New data proves that a staggering number of people are at an unhealthy weight.
Bad news for our waistlines: A staggering number of Americans are now considered obese, according to data from the Centers for Disease Control and Prevention (CDC).
After gathering height and weight data from participants in a series of telephone interviews conducted from 2014 to 2016, the researchers determined that more than 20 percent of adults in every state are now considered obese, meaning they have a body mass index (BMI) of 30 or above. (But keep in mind, BMI can be deceiving because there’s no way to differentiate muscle—which weighs more—from fat.)
The CDC found that southern states—particularly Alabama, Alabama, Arkansas, Louisiana, Mississippi, and West Virginia—have the highest obesity rates at 35 percent or higher. And West Virginia has the highest number of any, at 38 percent.
Colorado had the lowest obesity rate, 22 percent, and Massachusetts, Hawaii, and Washington D.C. have rates under 25 percent as well.
And residents in 20 states, including Texas, Pennsylvania, and Georgia, and Puerto Rico and the U.S. Virgin Islands have average obesity rates about 30 to 35 percent.
There are a few reasons for these high obesity rates across the country.
In 2015, the CDC reported that nearly half of Americansdon’t meet the recommended physical activity guidelines, which is 2 hours and 30 minutes a week of moderate-intensity aerobic activity, or 1 hour and 15 minutes a week of high-intensity aerobic activity. Additionally, you should include muscle-building workouts into your routine two or more days a week.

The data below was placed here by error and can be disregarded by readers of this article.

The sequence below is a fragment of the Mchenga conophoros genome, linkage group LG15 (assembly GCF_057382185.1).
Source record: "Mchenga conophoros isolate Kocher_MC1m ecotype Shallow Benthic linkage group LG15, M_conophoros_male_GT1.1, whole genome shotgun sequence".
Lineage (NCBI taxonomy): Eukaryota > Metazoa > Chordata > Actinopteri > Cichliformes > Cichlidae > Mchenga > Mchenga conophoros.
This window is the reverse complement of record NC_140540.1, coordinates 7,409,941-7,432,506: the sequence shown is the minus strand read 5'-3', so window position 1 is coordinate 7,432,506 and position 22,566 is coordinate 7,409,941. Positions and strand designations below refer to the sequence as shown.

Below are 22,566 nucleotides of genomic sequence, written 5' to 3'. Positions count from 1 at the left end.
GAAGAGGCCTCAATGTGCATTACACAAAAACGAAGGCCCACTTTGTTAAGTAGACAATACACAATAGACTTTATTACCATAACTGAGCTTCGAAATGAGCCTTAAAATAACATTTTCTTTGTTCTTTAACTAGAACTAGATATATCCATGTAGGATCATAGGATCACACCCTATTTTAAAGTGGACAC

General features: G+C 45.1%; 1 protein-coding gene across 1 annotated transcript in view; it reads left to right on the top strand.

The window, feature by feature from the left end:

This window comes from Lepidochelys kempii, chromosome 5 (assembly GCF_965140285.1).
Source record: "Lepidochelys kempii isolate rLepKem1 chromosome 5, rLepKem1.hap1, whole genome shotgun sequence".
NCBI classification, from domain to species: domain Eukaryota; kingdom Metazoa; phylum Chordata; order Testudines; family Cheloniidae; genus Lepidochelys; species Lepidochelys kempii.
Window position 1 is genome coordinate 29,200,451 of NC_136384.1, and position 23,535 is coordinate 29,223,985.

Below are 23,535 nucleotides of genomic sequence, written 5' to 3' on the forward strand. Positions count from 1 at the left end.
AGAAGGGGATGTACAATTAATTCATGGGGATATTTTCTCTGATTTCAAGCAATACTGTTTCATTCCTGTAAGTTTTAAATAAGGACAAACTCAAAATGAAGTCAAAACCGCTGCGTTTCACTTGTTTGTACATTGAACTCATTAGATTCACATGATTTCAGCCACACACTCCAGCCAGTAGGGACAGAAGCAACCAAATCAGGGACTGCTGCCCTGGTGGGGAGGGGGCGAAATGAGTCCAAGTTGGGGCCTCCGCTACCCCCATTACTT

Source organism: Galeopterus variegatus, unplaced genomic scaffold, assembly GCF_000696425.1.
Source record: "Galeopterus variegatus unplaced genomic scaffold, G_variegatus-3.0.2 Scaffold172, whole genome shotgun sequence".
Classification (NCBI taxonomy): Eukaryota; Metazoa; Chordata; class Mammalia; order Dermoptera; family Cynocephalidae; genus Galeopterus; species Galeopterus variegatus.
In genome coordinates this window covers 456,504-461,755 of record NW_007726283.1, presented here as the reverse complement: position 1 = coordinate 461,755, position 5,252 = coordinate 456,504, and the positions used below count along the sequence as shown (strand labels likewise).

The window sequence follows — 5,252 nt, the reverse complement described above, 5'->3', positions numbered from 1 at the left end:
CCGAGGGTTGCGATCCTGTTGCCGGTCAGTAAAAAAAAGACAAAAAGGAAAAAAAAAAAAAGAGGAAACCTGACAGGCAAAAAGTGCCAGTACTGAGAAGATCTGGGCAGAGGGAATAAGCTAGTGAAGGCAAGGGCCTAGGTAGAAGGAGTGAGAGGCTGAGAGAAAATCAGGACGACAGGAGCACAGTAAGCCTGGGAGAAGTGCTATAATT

And earlier this year, Men’s Health reported that the American diet is less than stellar. Stephan Guyenet, Ph.D., an obesity researcher and author of The Hungry Brain: Outsmarting the Instincts that Make Us Overeat, told us that grain-based desserts like cookies and cakes, soda, and pizza all factor into America's top five sources of calories in our diets. These options tend to be dense in calories and light in nutritional benefits, which can contribute to weight gain.
There are a ton of risks that come along with obesity, including high blood pressure (the leading cause of strokes), high cholesterol, diabetes, and heart disease (the leading cause of death for American adults).
So your best bet is working towards getting yourself to a healthy weight. Even dropping just 5 percent of your current body weight will decrease your chance of winding up with these health issues.